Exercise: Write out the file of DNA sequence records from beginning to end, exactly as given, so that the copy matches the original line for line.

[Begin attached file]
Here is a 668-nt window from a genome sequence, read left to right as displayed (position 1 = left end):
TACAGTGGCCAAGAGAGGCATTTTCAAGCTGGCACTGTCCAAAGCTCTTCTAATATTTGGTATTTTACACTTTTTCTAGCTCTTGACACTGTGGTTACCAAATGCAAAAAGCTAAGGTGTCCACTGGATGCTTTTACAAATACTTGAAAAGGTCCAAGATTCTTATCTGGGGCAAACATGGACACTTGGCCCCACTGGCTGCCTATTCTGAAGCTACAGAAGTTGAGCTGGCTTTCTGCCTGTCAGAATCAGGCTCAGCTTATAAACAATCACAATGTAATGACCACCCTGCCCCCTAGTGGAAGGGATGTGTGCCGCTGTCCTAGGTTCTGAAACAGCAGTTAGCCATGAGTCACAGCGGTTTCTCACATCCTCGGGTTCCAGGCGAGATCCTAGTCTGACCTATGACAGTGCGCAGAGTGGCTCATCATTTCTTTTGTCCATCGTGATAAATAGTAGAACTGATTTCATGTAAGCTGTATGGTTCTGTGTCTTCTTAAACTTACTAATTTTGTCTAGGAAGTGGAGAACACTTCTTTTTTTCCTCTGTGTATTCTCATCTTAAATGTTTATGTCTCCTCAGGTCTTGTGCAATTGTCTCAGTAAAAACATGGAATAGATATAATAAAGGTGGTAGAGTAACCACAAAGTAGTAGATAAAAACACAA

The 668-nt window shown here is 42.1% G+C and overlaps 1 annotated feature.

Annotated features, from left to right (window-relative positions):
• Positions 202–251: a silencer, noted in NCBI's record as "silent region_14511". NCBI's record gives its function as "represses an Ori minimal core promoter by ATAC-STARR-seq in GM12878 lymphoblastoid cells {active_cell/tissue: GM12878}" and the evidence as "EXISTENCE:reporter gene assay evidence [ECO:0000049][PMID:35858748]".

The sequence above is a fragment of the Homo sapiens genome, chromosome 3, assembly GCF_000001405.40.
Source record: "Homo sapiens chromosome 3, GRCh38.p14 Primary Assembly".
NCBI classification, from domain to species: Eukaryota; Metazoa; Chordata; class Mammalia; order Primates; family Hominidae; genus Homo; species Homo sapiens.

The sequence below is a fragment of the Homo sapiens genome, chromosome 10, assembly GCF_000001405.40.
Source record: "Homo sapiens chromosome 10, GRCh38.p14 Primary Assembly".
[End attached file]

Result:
Here is a 668-nt window from a genome sequence, read left to right as displayed (position 1 = left end):
TACAGTGGCCAAGAGAGGCATTTTCAAGCTGGCACTGTCCAAAGCTCTTCTAATATTTGGTATTTTACACTTTTTCTAGCTCTTGACACTGTGGTTACCAAATGCAAAAAGCTAAGGTGTCCACTGGATGCTTTTACAAATACTTGAAAAGGTCCAAGATTCTTATCTGGGGCAAACATGGACACTTGGCCCCACTGGCTGCCTATTCTGAAGCTACAGAAGTTGAGCTGGCTTTCTGCCTGTCAGAATCAGGCTCAGCTTATAAACAATCACAATGTAATGACCACCCTGCCCCCTAGTGGAAGGGATGTGTGCCGCTGTCCTAGGTTCTGAAACAGCAGTTAGCCATGAGTCACAGCGGTTTCTCACATCCTCGGGTTCCAGGCGAGATCCTAGTCTGACCTATGACAGTGCGCAGAGTGGCTCATCATTTCTTTTGTCCATCGTGATAAATAGTAGAACTGATTTCATGTAAGCTGTATGGTTCTGTGTCTTCTTAAACTTACTAATTTTGTCTAGGAAGTGGAGAACACTTCTTTTTTTCCTCTGTGTATTCTCATCTTAAATGTTTATGTCTCCTCAGGTCTTGTGCAATTGTCTCAGTAAAAACATGGAATAGATATAATAAAGGTGGTAGAGTAACCACAAAGTAGTAGATAAAAACACAA

The 668-nt window shown here is 42.1% G+C and overlaps 1 annotated feature.

Annotated features, from left to right (window-relative positions):
• Positions 202–251: a silencer, noted in NCBI's record as "silent region_14511". NCBI's record gives its function as "represses an Ori minimal core promoter by ATAC-STARR-seq in GM12878 lymphoblastoid cells {active_cell/tissue: GM12878}" and the evidence as "EXISTENCE:reporter gene assay evidence [ECO:0000049][PMID:35858748]".

The sequence above is a fragment of the Homo sapiens genome, chromosome 3, assembly GCF_000001405.40.
Source record: "Homo sapiens chromosome 3, GRCh38.p14 Primary Assembly".
NCBI classification, from domain to species: Eukaryota; Metazoa; Chordata; class Mammalia; order Primates; family Hominidae; genus Homo; species Homo sapiens.

The sequence below is a fragment of the Homo sapiens genome, chromosome 10, assembly GCF_000001405.40.
Source record: "Homo sapiens chromosome 10, GRCh38.p14 Primary Assembly".